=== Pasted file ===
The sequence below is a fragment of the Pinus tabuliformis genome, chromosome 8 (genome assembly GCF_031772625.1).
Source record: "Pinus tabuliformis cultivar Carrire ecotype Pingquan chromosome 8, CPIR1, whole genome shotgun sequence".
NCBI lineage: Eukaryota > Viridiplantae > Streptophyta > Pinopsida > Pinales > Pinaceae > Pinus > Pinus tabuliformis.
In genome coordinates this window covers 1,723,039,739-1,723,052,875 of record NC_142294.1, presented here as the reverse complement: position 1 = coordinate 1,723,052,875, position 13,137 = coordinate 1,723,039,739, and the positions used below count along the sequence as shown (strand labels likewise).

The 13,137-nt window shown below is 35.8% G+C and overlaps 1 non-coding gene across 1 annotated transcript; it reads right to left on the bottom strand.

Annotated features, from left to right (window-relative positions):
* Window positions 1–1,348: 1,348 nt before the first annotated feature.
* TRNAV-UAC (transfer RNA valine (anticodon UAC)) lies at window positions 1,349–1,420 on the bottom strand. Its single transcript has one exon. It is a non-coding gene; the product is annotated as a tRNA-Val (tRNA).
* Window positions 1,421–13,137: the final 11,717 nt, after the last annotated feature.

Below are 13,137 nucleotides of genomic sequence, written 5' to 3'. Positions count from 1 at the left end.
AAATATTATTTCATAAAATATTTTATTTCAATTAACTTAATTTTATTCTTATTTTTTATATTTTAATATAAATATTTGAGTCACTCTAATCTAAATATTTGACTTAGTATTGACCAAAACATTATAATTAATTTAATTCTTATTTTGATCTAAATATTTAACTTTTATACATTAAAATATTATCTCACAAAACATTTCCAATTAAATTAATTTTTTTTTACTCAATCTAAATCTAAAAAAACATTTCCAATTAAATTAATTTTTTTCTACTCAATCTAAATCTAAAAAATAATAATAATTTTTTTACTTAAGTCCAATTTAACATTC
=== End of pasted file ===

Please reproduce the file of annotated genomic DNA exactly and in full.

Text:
The sequence below is a fragment of the Pinus tabuliformis genome, chromosome 8 (genome assembly GCF_031772625.1).
Source record: "Pinus tabuliformis cultivar Carrire ecotype Pingquan chromosome 8, CPIR1, whole genome shotgun sequence".
NCBI lineage: Eukaryota > Viridiplantae > Streptophyta > Pinopsida > Pinales > Pinaceae > Pinus > Pinus tabuliformis.
In genome coordinates this window covers 1,723,039,739-1,723,052,875 of record NC_142294.1, presented here as the reverse complement: position 1 = coordinate 1,723,052,875, position 13,137 = coordinate 1,723,039,739, and the positions used below count along the sequence as shown (strand labels likewise).

The 13,137-nt window shown below is 35.8% G+C and overlaps 1 non-coding gene across 1 annotated transcript; it reads right to left on the bottom strand.

Annotated features, from left to right (window-relative positions):
* Window positions 1–1,348: 1,348 nt before the first annotated feature.
* TRNAV-UAC (transfer RNA valine (anticodon UAC)) lies at window positions 1,349–1,420 on the bottom strand. Its single transcript has one exon. It is a non-coding gene; the product is annotated as a tRNA-Val (tRNA).
* Window positions 1,421–13,137: the final 11,717 nt, after the last annotated feature.

Below are 13,137 nucleotides of genomic sequence, written 5' to 3'. Positions count from 1 at the left end.
AAATATTATTTCATAAAATATTTTATTTCAATTAACTTAATTTTATTCTTATTTTTTATATTTTAATATAAATATTTGAGTCACTCTAATCTAAATATTTGACTTAGTATTGACCAAAACATTATAATTAATTTAATTCTTATTTTGATCTAAATATTTAACTTTTATACATTAAAATATTATCTCACAAAACATTTCCAATTAAATTAATTTTTTTTTACTCAATCTAAATCTAAAAAAACATTTCCAATTAAATTAATTTTTTTCTACTCAATCTAAATCTAAAAAATAATAATAATTTTTTTACTTAAGTCCAATTTAACATTC